Results for Tag: past to present

20 results found.
Hope Fades for African Refugees in Egypt

The EU’s efforts to reach an agreement with Egypt suggest an anticipated rise in migration attempts, especially as the deal with Libya has made migration via that country harder. Such an agreement could limit the number of boat departures and will likely increase the number of arrests of migrants and smugglers along Egypt’s coast. But it will not deter African refugees from attempting to reach Europe.

Iran and the Gulf Countries: Realpolitik and the Struggle for Supremacy

At the root of the conflict between Iran and its Arab neighbours lies the Shia-Sunni divide, as the patrons of the two Muslim sects, Tehran and Riyadh respectively, are both prepared to promote and support their sectarian beliefs. Conflicts in Yemen, Syria and Bahrain can be viewed in this light. Yet it is also the result of an ordinary struggle between two regional powers.

The Balfour Declaration: A Scrap of Paper that Changed History

A century on, the importance of the Balfour Declaration and the policies that accompanied it cannot be overstated. British rule of Palestine enabled massive Zionist immigration until the late 1930s. This laid the foundations for the Israeli-Palestinian conflict that continues to this day. The interests of Palestinian Arabs were sacrificed for Britain’s own imperial interests.

One Year On, Saudi Arabia’s Vision 2030 Encounters Problems

According to several observers, the plan’s goals, although positive for Saudi Arabia in the long-term, are not compatible with country’s political, social and economic context. “Basically, the regime could collapse by implementing their own plan, but they might also collapse if they don’t,” Kirkegaard explained. “They are in deep structural trouble, and that’s not counting the geopolitical pressure they face over their continued involvement in Syria and Yemen.”

The International MB is Clinically Dead

Since the ouster of Mohamed Morsi in 2013, Muslim Brotherhood has become even more fractured. One could argue that, effectively, the al-Tanzim al-Dawli is clinically, if not officially, dead. Official pronouncements made by the Muslim Brotherhood itself support this argument in one way or another.

Egypt Church Attacks Prompt Unusually Open Media Criticism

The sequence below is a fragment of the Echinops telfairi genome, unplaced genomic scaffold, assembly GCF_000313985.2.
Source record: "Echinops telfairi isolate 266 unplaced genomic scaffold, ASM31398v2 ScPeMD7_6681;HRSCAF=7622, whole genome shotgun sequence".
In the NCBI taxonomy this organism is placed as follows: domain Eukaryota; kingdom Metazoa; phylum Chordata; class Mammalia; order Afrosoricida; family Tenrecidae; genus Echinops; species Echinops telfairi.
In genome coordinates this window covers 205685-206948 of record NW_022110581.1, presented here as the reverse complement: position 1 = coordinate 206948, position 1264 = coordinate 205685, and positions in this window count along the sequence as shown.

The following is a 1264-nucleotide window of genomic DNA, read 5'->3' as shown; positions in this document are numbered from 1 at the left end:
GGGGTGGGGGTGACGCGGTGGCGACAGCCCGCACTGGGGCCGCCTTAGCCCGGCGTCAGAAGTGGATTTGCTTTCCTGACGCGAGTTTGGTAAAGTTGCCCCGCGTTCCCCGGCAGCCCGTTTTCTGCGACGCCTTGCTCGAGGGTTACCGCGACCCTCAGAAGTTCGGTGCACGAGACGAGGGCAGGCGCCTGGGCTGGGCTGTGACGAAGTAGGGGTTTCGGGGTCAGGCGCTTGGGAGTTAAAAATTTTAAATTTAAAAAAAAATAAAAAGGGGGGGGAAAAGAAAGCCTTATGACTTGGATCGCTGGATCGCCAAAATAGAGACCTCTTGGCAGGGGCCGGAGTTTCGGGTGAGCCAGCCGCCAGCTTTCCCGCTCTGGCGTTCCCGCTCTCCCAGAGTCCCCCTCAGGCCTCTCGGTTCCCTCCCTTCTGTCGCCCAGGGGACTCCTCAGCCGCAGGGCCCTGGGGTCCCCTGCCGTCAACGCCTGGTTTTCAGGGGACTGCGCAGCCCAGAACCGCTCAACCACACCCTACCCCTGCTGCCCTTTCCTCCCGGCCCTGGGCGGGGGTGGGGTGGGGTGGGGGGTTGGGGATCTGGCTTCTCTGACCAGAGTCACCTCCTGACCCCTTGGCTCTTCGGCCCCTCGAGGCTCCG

The attacks seem to have opened up some room for debate in Egypt. However, the official rhetoric maintains a strict focus on security and ‘national unity’, casting doubt on the regime’s willingness to address the root causes of extremism.

Syria Chemical Weapons Attack: Is US Response a Turning Point in War?

That night, on the president’s orders, the US military launched 59 Tomahawk cruise missiles at Shayrat airbase in western Syria, from which the planes carrying the chemical weapons originated. It was the first time an American administration had taken military action against the Syrian regime, representing a major escalation of American military involvement in the Middle East in the post-Obama era.

In Battle for Iraqi City of Mosul, Civilians Are Paying the Price

In the first month of the operation, approximately 4,000 civilians were killed and 500,000 residents fled. Civilians have paid with their lives for following official advice to stay in their homes. Yet the prospects for survivors are little better. Hundreds of thousands of civilians are trapped in the part of Mosul still controlled by ISIS, where supplies of food, fuel and drinkable water are dwindling and violence is a daily reality.

Egyptian Rights Lawyers Challenge Red Sea Island Deal

On 10 April 2017, parliamentary speaker Ali Abdel-Aal referred the deal to the parliament’s legislative and constitutional committee for discussion. Ali’s team has also filed a lawsuit against the parliament. Adly explained that when the Supreme Administrative Court ruled against the deal, the parliament had no further right to decide on it. The next hearing in the case will be in June, 2017.

What Does Referendum Reveal about Turkey?

The constitutional changes, most of which will come into effect after the next elections in 2019, give him vastly expanded powers to appoint ministers, prepare a budget, choose the majority of senior judges and enact certain laws by decree. He will also become the head of the executive, as well as the head of state, while retaining ties to his political party. The role of the prime minister will be scrapped and the new post of vice-president (possibly two or three) will be created. Parliament will effectively lose its right to scrutinize ministers, and Erdoğan could now stay in office until 2029. Many have been quick to liken this new Turkey to a one-man state.